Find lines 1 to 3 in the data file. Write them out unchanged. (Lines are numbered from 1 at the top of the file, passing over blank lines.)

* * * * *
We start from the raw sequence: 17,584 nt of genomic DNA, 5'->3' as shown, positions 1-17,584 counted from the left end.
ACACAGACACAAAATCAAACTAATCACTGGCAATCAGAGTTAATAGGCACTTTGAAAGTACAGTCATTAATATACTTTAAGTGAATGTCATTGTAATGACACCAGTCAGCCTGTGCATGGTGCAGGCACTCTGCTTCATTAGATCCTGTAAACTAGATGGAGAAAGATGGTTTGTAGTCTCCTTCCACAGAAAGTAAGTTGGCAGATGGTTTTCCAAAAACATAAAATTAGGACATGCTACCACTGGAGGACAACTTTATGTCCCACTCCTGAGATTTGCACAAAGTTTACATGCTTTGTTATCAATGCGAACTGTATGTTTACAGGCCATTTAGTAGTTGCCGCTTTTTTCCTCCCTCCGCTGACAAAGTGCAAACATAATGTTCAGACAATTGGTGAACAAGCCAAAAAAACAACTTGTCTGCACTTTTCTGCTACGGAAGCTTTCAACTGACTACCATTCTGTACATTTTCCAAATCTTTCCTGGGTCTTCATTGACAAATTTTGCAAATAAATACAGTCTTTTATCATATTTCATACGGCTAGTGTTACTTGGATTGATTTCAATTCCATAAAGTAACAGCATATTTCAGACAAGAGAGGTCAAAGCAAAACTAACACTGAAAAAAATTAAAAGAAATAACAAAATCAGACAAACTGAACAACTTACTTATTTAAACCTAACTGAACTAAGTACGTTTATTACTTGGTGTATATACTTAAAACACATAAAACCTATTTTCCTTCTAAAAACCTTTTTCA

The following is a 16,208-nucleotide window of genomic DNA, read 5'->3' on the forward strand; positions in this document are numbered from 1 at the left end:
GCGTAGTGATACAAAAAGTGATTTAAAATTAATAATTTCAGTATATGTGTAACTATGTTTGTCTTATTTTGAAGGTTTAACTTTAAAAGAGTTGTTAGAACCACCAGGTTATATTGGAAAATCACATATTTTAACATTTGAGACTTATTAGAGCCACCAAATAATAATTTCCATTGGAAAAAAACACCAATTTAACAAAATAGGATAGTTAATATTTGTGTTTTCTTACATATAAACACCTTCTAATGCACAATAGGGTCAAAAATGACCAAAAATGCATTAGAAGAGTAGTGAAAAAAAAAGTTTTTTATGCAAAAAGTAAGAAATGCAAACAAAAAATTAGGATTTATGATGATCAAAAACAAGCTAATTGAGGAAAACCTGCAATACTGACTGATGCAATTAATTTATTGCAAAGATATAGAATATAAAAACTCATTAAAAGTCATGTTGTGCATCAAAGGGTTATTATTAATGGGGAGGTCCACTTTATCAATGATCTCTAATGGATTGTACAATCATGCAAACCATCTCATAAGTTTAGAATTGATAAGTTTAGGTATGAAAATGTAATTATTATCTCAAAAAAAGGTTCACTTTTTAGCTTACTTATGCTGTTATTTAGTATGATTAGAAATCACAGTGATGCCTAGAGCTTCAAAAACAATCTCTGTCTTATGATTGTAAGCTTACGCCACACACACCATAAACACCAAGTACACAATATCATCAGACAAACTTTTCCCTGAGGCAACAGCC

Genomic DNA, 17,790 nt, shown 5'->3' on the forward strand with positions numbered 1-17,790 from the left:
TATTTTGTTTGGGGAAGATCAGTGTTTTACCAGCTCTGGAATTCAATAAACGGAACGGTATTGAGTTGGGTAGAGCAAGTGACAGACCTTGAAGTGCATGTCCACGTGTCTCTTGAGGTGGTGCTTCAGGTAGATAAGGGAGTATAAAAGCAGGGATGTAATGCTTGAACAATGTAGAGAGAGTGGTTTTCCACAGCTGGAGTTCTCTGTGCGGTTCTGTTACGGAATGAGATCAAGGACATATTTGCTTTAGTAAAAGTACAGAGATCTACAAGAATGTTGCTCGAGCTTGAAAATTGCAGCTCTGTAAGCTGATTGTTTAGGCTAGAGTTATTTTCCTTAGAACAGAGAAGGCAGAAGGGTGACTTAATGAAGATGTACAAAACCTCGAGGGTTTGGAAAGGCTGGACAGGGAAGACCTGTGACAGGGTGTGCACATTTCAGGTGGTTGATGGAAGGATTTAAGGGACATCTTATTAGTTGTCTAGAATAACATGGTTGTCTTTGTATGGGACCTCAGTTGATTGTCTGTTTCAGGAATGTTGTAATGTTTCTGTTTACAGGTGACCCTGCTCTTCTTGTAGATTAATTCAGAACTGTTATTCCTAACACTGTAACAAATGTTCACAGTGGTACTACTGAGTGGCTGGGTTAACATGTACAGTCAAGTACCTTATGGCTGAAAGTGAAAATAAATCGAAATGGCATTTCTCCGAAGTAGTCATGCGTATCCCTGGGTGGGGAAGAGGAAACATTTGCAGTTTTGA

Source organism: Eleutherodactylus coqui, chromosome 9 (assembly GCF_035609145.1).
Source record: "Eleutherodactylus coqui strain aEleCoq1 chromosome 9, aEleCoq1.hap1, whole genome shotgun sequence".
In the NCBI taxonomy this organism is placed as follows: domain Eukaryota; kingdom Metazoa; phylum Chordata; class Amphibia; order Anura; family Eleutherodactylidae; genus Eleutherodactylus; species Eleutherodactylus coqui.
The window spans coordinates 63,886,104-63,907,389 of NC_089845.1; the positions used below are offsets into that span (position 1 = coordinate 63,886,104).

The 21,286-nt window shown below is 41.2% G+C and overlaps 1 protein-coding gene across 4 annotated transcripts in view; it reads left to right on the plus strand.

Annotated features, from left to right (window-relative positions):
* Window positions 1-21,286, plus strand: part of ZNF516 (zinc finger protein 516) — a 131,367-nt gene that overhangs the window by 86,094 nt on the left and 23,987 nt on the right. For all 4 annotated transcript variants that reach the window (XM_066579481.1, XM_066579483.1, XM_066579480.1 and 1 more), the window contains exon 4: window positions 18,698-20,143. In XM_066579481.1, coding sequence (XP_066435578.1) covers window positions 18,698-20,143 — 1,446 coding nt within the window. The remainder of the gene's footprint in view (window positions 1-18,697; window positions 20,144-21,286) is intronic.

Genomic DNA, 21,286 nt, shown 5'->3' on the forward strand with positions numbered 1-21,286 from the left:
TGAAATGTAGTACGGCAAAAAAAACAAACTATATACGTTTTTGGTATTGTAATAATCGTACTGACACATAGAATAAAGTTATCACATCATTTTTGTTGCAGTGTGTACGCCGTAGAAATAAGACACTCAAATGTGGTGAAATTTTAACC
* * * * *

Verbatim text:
We start from the raw sequence: 17,584 nt of genomic DNA, 5'->3' as shown, positions 1-17,584 counted from the left end.
ACACAGACACAAAATCAAACTAATCACTGGCAATCAGAGTTAATAGGCACTTTGAAAGTACAGTCATTAATATACTTTAAGTGAATGTCATTGTAATGACACCAGTCAGCCTGTGCATGGTGCAGGCACTCTGCTTCATTAGATCCTGTAAACTAGATGGAGAAAGATGGTTTGTAGTCTCCTTCCACAGAAAGTAAGTTGGCAGATGGTTTTCCAAAAACATAAAATTAGGACATGCTACCACTGGAGGACAACTTTATGTCCCACTCCTGAGATTTGCACAAAGTTTACATGCTTTGTTATCAATGCGAACTGTATGTTTACAGGCCATTTAGTAGTTGCCGCTTTTTTCCTCCCTCCGCTGACAAAGTGCAAACATAATGTTCAGACAATTGGTGAACAAGCCAAAAAAACAACTTGTCTGCACTTTTCTGCTACGGAAGCTTTCAACTGACTACCATTCTGTACATTTTCCAAATCTTTCCTGGGTCTTCATTGACAAATTTTGCAAATAAATACAGTCTTTTATCATATTTCATACGGCTAGTGTTACTTGGATTGATTTCAATTCCATAAAGTAACAGCATATTTCAGACAAGAGAGGTCAAAGCAAAACTAACACTGAAAAAAATTAAAAGAAATAACAAAATCAGACAAACTGAACAACTTACTTATTTAAACCTAACTGAACTAAGTACGTTTATTACTTGGTGTATATACTTAAAACACATAAAACCTATTTTCCTTCTAAAAACCTTTTTCA

The following is a 16,208-nucleotide window of genomic DNA, read 5'->3' on the forward strand; positions in this document are numbered from 1 at the left end: